It doesn't get much better than this, according to one strategist — and that may be the problem.
"The shorter-term data looks good, second-quarter revision to GDP looks good, earnings look great but if this is close to just 'it doesn't getting any better than this' we think it's the right time to buy low, sell high," Mark Eibel, director of client investment strategies at Russell Investments, told CNBC's "Futures Now" on Thursday.
The markets are engaging in a type of "battle royale" where good news faces off against the prospect of bad coming down the pipeline, says Eibel. Strong economic growth and record earnings have given the bulls energy, while expected higher interest rates and a steep momentum rally has given bears reason for pessimism.
"We know valuations are more expensive in the U.S., we know that interest rates are going to be moving up so you do have this daily battle going on," added Eibel.
The other bearish argument, higher interest rates, is a given among market participants. Markets are pricing in the near-certainty of an increase to the fed funds rate at the Federal Reserve'sSeptember meeting and another in December, according to CME Group fed funds futures.
Earnings growth among S&P 500 companies should also top out at these levels, and limit further upside for stocks, the investor said.
"We all know that the comparables to a year ago were easier to beat, and you have tax reform that was included in this year's number and not last year's so there's no arguing that the earnings were good," he said. "Take yourself out another year from now: What do those earnings comparables look like?"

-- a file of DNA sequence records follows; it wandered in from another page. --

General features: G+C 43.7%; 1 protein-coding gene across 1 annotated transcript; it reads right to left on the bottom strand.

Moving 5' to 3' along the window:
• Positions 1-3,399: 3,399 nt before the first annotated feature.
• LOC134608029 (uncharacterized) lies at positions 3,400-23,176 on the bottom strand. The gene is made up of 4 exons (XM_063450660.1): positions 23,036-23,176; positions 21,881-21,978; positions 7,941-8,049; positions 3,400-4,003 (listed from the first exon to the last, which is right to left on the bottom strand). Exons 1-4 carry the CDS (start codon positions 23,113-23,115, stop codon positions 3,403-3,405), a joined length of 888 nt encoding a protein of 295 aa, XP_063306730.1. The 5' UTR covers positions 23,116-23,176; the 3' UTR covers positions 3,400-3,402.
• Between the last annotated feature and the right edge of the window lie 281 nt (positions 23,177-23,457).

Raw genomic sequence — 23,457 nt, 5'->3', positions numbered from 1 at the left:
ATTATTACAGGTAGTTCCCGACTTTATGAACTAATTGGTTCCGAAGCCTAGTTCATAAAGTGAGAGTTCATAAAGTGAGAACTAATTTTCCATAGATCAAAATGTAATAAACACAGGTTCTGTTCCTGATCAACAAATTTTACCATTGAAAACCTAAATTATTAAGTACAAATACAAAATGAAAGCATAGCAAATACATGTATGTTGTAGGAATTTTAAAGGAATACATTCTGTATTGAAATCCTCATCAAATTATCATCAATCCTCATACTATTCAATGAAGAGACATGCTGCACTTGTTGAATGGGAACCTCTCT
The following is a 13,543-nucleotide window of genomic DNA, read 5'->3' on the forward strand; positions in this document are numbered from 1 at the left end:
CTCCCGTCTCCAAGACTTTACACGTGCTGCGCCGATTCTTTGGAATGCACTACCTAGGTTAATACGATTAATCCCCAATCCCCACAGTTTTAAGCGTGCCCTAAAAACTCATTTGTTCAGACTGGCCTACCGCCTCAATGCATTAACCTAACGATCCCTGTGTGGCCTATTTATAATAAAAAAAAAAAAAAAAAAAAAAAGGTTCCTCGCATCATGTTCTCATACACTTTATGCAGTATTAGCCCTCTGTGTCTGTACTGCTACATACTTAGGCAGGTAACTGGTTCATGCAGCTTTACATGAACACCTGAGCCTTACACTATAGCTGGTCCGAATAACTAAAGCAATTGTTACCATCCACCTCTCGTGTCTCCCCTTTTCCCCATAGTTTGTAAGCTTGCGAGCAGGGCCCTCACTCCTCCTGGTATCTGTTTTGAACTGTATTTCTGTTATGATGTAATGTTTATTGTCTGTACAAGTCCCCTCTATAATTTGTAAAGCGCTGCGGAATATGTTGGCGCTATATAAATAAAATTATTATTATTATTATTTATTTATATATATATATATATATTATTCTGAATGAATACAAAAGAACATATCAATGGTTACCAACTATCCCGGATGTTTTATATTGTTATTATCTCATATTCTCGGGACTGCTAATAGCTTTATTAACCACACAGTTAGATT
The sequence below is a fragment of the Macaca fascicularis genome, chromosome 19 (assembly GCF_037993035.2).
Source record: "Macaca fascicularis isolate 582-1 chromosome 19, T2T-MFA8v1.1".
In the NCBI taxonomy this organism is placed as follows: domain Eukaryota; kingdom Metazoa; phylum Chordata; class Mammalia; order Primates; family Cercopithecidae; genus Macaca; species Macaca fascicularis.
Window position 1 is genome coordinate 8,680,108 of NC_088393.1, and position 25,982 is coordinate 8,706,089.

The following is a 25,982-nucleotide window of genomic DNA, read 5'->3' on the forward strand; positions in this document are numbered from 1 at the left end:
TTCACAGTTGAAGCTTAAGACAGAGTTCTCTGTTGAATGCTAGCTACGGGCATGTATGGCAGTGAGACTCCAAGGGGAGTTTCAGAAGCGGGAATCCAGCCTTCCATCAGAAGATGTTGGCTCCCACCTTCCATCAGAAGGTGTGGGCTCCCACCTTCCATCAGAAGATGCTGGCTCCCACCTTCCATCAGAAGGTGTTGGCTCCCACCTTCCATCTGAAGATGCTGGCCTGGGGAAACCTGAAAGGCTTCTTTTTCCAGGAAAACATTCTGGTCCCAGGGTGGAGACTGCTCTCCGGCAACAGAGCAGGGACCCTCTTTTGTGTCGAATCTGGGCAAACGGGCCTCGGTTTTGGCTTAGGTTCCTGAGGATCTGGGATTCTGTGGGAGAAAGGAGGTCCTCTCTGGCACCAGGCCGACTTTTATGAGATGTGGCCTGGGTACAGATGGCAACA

Corporate earnings have never been higher with record profits for the S&P 500 during the second quarter. Analysts surveyed by FactSet anticipate 22 percent earnings growth for the full year, though that pace will likely be cut in half in 2019.
"We just think it gets harder and harder from here in the U.S.," he added. Instead, Eibel is looking abroad for better opportunities.
"We like Europe, we like Japan. We like zero interest rates, cheaper stocks and economies that are doing well enough and earnings that are coming through. We just think it gets easier outside of the U.S. at this point in the U.S. cycle," he added.
Eibel and his firm are overweight Europe, slightly overweight Japan and market weight emerging markets.